[Ppnews] The Blue Afterwards: Mourning for Marilyn Buck

Political Prisoner News ppnews at freedomarchives.org
Thu Jan 13 13:36:34 EST 2011

The Blue Afterwards: Mourning for Marilyn Buck
by Felix Shafer

You've gone past us now.
beloved comrade:
north american revolutionary
and political prisoner
My sister and friend of these 40 years,
it's over
Marilyn Buck gone
through the wire
out into the last whirlwind.

So begins "The Blue Afterwards: Mourning for 
Marilyn," a beautifully moving essay of 
mourning/remembrance/and reflection by Felix 
Shafer, longtime activist and friend of Marilyn Buck.

Readers/writers say:
What a beautifully touching memorial tribute to Marilyn!!!
i read it last night and was quite moved by the 
insights and your really authentic feeling for 
her life as a woman and revolutionary.
---Jack Hirschman, former poet laureate San Francisco

I felt many things as I made way through it; from 
exhilaration about what has been accomplished 
thus far to sadness about what has not; anger at 
our enemy and pride in being the enemy; sadness 
for those who have transitioned and deep, deep 
grief for the loss of this one of our most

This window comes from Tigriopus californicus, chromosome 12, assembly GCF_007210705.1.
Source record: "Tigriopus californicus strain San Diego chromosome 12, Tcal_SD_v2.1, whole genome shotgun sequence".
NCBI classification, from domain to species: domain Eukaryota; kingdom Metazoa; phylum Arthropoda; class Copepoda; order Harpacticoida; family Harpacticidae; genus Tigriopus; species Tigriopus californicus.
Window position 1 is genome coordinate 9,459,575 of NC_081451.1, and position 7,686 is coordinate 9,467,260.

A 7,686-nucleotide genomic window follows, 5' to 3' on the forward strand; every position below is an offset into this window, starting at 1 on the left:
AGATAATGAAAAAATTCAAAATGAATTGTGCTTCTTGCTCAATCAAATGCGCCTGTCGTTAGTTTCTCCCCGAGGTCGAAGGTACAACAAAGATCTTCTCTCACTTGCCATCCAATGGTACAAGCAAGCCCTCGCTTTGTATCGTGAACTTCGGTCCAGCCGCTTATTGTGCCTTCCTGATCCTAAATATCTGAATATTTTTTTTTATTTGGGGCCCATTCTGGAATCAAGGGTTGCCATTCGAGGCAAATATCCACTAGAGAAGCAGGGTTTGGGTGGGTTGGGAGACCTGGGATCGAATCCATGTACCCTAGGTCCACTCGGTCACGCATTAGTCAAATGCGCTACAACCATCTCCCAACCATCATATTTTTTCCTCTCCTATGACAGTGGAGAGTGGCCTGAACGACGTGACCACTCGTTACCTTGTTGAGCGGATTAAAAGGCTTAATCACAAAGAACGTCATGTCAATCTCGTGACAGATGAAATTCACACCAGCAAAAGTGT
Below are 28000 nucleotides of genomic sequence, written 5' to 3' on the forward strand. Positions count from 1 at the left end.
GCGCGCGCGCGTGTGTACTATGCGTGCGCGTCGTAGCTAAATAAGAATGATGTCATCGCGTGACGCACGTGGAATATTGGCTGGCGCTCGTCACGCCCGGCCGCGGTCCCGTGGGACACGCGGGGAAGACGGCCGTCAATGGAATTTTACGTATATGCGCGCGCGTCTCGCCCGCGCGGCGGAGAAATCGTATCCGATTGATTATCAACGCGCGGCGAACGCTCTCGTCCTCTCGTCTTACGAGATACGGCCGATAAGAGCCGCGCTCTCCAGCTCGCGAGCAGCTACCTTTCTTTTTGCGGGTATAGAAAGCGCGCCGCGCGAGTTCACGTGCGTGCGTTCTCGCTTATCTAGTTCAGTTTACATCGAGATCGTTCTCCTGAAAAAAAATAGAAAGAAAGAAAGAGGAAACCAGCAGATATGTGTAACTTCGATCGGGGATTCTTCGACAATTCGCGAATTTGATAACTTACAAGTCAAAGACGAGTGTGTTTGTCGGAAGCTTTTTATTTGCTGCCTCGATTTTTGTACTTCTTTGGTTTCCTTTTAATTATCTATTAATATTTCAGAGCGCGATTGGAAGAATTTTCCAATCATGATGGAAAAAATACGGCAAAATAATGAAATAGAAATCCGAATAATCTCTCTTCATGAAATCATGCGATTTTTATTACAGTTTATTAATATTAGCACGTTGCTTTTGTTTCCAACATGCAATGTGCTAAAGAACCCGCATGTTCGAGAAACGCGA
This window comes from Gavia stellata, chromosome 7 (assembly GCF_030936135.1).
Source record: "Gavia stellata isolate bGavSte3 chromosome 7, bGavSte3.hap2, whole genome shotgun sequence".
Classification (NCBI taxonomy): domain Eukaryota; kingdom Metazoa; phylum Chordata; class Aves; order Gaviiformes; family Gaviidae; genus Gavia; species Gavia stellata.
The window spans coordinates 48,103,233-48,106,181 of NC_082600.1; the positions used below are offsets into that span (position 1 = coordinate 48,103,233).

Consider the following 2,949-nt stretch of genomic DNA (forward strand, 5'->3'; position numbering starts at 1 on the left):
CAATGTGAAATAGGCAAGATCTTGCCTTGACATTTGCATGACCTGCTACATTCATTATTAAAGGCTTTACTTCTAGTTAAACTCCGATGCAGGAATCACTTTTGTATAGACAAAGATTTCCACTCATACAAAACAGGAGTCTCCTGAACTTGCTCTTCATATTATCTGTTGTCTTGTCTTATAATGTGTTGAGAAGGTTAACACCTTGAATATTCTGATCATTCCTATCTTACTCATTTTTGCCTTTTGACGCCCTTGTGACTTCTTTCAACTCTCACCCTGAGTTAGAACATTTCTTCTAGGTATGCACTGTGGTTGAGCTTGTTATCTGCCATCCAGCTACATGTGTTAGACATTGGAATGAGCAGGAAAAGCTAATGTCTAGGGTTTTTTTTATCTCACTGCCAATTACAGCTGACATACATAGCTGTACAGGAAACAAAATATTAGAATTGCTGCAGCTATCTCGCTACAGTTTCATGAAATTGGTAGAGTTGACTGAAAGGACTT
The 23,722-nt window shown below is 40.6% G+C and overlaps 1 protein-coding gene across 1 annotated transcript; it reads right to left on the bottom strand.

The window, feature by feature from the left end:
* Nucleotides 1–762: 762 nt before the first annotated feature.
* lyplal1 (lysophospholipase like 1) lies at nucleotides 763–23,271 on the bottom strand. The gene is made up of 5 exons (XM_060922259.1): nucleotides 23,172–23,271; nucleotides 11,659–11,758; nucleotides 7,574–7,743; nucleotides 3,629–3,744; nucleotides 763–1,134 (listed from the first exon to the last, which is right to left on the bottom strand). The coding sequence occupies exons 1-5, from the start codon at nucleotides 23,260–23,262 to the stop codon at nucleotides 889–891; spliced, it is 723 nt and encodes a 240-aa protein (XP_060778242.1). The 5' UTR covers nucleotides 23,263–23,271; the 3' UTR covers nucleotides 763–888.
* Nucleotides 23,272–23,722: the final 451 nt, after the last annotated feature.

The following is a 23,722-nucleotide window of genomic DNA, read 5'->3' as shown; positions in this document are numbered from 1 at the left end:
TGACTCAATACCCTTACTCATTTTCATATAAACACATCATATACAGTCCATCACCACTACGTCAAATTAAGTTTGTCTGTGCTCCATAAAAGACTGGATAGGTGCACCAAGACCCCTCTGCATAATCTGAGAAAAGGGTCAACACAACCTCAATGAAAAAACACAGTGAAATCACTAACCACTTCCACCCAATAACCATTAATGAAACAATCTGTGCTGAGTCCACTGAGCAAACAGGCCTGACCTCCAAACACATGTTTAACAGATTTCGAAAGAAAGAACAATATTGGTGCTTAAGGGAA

valuable warriors. You succeeded in evoking her 
spirit and I could feel and hear her as you described her many attributes...
---Curtis J. Austin, historian, professor, author 
of, "Up Against the Wall: Violence in the Making 
and Unmaking of the Black Panther Party"

It is quite something. I feel your very personal 
love for her and also appreciate your ability to 
contextualize her in the struggles of her time, 
so many of which she was a part of. Sometimes 
your writing literally lifts itself off the page--so beautiful

---Margaret Randall, writer and poet
Shafer's incomparable meditation on Marilyn Buck 
is both illuminating and passionately astute to 
her heroic project of her uniquely engaged, 
compassionate, and creative politics.
--- David Meltzer, poet and teacher

Felix Shafer’s biographical sketch is so much 
more than just that, his critical analysis of 
Marilyn's Buck liberation trajectory adds unknown 
historical data, with a clear and impassioned eye 
towards showing us her brilliance and grace. This 
is a must read to begin to learn about Marilyn and her enormous legacy.
--- Susan Rosenberg, former political prisoner & 
author of "An American Radical: Political 
Prisoner In My Own Country" due out in March 2011
A few short excerpts follow. The entire essay can 
be found at http://marilynbuck.com/

Felix writes:

With time's increasing distance from her moment 
of death on the afternoon of August 3, 2010, at 
home in Brooklyn New York, the more that I have 
felt impelled to write a cohesive essay about 
Marilyn, the less possible such a project has 
become. She died at 62 years of age, surrounded 
by people who loved and still love her truly. She 
died just twenty days after being released from 
Carswell federal prison in Texas. Marilyn lived 
nearly 30 years behind bars. It was the 
determined effort of Soffiyah Elijah, her 
attorney and close friend of more than a quarter